The Florida Estate Planning and Probate Law Blog is focused on recent federal and state case law and planning ideas.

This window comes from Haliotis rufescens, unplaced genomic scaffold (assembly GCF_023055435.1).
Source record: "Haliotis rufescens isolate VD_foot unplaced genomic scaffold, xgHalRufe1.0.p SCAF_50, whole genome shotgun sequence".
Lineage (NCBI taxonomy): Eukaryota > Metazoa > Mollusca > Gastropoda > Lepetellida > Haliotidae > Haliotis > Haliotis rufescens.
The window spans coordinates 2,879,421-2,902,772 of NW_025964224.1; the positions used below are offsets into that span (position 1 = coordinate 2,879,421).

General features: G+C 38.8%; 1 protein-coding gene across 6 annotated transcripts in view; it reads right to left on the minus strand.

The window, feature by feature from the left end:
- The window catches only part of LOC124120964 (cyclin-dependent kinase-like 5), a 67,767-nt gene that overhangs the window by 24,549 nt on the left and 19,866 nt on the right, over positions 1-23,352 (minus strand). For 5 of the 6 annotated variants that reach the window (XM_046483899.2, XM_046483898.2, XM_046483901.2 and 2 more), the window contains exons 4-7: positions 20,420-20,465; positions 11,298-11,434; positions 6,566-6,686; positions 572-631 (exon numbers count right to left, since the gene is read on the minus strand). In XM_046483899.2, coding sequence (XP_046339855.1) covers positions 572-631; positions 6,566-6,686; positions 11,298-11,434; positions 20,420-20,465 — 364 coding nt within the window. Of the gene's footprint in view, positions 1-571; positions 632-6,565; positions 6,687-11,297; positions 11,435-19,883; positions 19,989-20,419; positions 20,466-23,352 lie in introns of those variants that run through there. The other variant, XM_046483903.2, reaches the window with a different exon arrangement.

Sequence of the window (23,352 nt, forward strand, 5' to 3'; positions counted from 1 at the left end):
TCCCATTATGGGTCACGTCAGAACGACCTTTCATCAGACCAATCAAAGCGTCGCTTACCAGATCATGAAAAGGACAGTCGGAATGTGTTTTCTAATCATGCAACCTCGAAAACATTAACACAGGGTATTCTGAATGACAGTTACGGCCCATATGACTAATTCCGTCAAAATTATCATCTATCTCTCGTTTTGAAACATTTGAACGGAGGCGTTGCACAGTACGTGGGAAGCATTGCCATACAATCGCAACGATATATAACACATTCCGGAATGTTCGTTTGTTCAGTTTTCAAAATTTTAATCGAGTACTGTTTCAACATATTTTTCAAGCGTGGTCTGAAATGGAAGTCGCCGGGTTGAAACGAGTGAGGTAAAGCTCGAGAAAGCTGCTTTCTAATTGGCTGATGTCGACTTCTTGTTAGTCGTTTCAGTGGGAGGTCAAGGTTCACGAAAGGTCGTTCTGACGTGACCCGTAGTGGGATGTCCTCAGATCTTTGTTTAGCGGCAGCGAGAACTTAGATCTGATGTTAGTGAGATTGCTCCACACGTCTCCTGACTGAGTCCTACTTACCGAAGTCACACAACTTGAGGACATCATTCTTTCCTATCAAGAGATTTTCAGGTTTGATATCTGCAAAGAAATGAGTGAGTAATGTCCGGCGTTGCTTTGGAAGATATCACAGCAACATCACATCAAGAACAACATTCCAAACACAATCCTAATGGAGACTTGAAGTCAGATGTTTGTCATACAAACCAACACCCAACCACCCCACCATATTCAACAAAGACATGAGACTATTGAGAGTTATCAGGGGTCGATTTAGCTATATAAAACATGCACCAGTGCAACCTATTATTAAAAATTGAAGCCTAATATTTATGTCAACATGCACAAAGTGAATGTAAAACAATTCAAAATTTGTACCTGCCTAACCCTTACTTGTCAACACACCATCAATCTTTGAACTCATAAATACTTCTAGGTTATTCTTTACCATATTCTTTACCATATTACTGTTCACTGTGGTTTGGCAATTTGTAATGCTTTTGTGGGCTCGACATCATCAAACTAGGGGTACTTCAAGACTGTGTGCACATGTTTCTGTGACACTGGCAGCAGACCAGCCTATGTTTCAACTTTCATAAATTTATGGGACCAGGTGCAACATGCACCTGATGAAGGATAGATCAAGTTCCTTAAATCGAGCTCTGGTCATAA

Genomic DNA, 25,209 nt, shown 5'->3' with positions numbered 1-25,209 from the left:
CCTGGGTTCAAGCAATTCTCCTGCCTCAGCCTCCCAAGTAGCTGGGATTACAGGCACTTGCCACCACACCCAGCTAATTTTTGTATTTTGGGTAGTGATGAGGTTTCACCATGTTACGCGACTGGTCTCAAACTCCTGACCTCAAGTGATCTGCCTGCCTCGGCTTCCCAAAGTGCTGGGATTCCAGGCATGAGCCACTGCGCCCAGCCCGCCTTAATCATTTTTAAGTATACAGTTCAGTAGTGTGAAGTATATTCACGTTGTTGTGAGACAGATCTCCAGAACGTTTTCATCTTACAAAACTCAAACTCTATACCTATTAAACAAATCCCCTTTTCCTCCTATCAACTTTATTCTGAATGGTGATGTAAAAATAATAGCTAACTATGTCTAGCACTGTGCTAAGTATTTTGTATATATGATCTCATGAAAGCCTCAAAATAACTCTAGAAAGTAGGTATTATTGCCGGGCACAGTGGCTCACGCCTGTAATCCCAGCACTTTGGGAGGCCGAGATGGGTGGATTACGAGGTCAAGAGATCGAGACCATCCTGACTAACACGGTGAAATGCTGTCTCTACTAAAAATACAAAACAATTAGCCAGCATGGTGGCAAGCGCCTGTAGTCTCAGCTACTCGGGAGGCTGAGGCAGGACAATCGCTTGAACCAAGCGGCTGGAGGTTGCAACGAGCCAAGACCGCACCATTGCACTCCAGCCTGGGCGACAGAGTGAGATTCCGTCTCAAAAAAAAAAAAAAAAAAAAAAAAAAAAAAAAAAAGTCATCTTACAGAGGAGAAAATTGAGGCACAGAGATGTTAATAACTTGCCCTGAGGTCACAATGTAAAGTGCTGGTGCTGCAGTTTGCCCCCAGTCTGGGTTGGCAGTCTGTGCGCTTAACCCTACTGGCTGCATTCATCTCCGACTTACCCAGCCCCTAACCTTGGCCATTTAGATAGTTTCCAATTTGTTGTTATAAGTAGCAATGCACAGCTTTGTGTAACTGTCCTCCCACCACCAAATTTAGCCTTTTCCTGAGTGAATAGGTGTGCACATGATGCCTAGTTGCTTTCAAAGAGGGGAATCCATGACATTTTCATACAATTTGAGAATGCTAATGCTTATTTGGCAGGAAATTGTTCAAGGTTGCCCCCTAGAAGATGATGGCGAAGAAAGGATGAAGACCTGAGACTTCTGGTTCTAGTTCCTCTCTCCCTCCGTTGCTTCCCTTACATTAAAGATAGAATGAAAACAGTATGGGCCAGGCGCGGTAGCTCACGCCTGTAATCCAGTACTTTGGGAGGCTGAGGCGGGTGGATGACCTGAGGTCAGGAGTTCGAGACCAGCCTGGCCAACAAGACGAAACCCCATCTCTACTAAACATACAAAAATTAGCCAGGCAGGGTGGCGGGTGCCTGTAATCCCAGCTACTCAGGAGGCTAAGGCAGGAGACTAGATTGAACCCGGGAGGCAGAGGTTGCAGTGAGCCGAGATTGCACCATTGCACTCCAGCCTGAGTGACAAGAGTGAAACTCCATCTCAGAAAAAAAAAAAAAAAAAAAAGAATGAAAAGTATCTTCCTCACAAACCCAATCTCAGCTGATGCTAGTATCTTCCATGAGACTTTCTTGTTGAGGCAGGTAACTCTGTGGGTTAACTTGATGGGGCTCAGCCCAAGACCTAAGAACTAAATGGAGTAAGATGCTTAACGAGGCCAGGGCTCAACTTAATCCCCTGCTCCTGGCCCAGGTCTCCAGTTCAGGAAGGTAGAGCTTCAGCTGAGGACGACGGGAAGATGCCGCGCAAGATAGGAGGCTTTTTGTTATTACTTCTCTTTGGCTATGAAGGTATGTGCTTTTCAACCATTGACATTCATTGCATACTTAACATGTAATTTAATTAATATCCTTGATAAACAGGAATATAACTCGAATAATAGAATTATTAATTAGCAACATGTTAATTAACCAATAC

On August 17, 2018, at the request of a 401(k) plan sponsor, the IRS issued a private letter ruling 201833012 (the “Ruling”). The Ruling was requested with the intent of assisting individuals, currently around forty-four (44) million Americans with student loan debt of more than $1.3 trillion dollars. The Ruling provides a method for employers, under certain circumstances, to provide a student loan repayment benefit as part of their 401(k) plans and link the amount of employer contributions made on an employee’s behalf to the amount of student loan repayments made by the employee outside the plan. The Ruling permits an employer to make a non-elective contribution to its 401(k) plan, where the amount of the non-elective contribution would be based on an employee’s total student loan repayments and would be contributed to the plan in lieu of the matching contributions that would otherwise be made to the plan had the employee made pre-tax, Roth 401(k) and/or after-tax contributions. Key features of the Ruling include: (i) voluntary participation in the student loan repayment benefit program and ability to opt out, subject to plan restrictions; (ii) the student loan repayment benefit will replace the employer matching contribution; (iii) the repayment benefit is subject to coverage and nondiscrimination testing; and (iv) is predicated on the plan sponsor not extending any student loans to employees that will be eligible for the program. The student loan repayment non-elective contributions will be subject to the same vesting schedule as regular employer matching contributions and subject to all applicable plan qualification requirements, including eligibility, vesting, and distribution rules, contribution limits, and coverage and nondiscrimination testing. However, the student loan repayment non-elective contribution will not be treated as a matching contribution for purposes of any testing.